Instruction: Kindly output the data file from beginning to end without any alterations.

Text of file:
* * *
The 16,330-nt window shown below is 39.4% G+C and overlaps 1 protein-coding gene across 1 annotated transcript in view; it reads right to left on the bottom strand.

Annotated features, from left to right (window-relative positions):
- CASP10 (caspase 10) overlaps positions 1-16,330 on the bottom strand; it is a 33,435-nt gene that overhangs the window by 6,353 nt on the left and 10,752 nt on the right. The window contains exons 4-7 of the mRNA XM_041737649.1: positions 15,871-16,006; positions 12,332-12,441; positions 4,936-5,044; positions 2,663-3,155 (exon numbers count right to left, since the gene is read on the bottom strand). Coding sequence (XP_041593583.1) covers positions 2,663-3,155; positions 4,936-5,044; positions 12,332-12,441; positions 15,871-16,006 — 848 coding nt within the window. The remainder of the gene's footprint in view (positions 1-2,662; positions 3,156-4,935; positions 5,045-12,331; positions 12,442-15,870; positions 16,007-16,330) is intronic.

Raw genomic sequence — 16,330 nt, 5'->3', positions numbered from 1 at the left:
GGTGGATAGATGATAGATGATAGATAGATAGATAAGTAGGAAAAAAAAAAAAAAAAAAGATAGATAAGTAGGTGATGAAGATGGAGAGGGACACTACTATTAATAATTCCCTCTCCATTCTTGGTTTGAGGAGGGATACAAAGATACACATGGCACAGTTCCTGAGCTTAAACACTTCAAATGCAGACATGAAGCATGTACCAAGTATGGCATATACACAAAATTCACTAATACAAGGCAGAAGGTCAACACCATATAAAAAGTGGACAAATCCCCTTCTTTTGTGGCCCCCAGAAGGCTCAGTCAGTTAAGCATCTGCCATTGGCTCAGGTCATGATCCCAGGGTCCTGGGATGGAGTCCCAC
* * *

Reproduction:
The 16,330-nt window shown below is 39.4% G+C and overlaps 1 protein-coding gene across 1 annotated transcript in view; it reads right to left on the bottom strand.

Annotated features, from left to right (window-relative positions):
- CASP10 (caspase 10) overlaps positions 1-16,330 on the bottom strand; it is a 33,435-nt gene that overhangs the window by 6,353 nt on the left and 10,752 nt on the right. The window contains exons 4-7 of the mRNA XM_041737649.1: positions 15,871-16,006; positions 12,332-12,441; positions 4,936-5,044; positions 2,663-3,155 (exon numbers count right to left, since the gene is read on the bottom strand). Coding sequence (XP_041593583.1) covers positions 2,663-3,155; positions 4,936-5,044; positions 12,332-12,441; positions 15,871-16,006 — 848 coding nt within the window. The remainder of the gene's footprint in view (positions 1-2,662; positions 3,156-4,935; positions 5,045-12,331; positions 12,442-15,870; positions 16,007-16,330) is intronic.

Raw genomic sequence — 16,330 nt, 5'->3', positions numbered from 1 at the left:
GGTGGATAGATGATAGATGATAGATAGATAGATAAGTAGGAAAAAAAAAAAAAAAAAAGATAGATAAGTAGGTGATGAAGATGGAGAGGGACACTACTATTAATAATTCCCTCTCCATTCTTGGTTTGAGGAGGGATACAAAGATACACATGGCACAGTTCCTGAGCTTAAACACTTCAAATGCAGACATGAAGCATGTACCAAGTATGGCATATACACAAAATTCACTAATACAAGGCAGAAGGTCAACACCATATAAAAAGTGGACAAATCCCCTTCTTTTGTGGCCCCCAGAAGGCTCAGTCAGTTAAGCATCTGCCATTGGCTCAGGTCATGATCCCAGGGTCCTGGGATGGAGTCCCAC